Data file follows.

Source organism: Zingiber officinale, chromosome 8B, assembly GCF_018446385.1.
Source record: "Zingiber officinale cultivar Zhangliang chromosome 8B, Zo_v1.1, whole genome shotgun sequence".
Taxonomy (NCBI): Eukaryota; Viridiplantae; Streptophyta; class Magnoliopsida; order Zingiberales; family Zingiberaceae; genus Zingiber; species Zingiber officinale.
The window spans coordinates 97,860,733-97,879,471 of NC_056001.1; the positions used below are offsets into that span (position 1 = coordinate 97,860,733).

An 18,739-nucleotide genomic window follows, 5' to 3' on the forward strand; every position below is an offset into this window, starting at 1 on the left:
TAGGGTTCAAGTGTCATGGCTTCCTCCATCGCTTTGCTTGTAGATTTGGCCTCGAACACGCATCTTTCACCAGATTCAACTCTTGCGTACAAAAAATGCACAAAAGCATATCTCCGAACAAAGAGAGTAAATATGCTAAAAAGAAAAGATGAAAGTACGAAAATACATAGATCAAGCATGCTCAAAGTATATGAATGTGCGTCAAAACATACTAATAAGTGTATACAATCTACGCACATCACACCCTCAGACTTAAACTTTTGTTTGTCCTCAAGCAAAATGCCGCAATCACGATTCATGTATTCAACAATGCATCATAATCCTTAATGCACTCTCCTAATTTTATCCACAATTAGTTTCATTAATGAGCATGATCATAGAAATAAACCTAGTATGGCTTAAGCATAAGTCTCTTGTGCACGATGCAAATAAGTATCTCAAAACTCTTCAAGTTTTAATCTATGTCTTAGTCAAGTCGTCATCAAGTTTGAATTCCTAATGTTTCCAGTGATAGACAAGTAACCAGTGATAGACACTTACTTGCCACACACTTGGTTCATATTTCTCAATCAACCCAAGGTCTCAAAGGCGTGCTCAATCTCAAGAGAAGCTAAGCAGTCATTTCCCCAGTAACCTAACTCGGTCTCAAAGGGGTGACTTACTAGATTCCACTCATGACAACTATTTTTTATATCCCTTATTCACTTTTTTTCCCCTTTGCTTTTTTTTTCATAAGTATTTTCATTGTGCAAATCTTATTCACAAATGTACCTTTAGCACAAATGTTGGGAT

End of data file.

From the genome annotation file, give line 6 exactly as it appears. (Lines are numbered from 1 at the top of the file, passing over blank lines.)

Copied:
TAGGGTTCAAGTGTCATGGCTTCCTCCATCGCTTTGCTTGTAGATTTGGCCTCGAACACGCATCTTTCACCAGATTCAACTCTTGCGTACAAAAAATGCACAAAAGCATATCTCCGAACAAAGAGAGTAAATATGCTAAAAAGAAAAGATGAAAGTACGAAAATACATAGATCAAGCATGCTCAAAGTATATGAATGTGCGTCAAAACATACTAATAAGTGTATACAATCTACGCACATCACACCCTCAGACTTAAACTTTTGTTTGTCCTCAAGCAAAATGCCGCAATCACGATTCATGTATTCAACAATGCATCATAATCCTTAATGCACTCTCCTAATTTTATCCACAATTAGTTTCATTAATGAGCATGATCATAGAAATAAACCTAGTATGGCTTAAGCATAAGTCTCTTGTGCACGATGCAAATAAGTATCTCAAAACTCTTCAAGTTTTAATCTATGTCTTAGTCAAGTCGTCATCAAGTTTGAATTCCTAATGTTTCCAGTGATAGACAAGTAACCAGTGATAGACACTTACTTGCCACACACTTGGTTCATATTTCTCAATCAACCCAAGGTCTCAAAGGCGTGCTCAATCTCAAGAGAAGCTAAGCAGTCATTTCCCCAGTAACCTAACTCGGTCTCAAAGGGGTGACTTACTAGATTCCACTCATGACAACTATTTTTTATATCCCTTATTCACTTTTTTTCCCCTTTGCTTTTTTTTTCATAAGTATTTTCATTGTGCAAATCTTATTCACAAATGTACCTTTAGCACAAATGTTGGGAT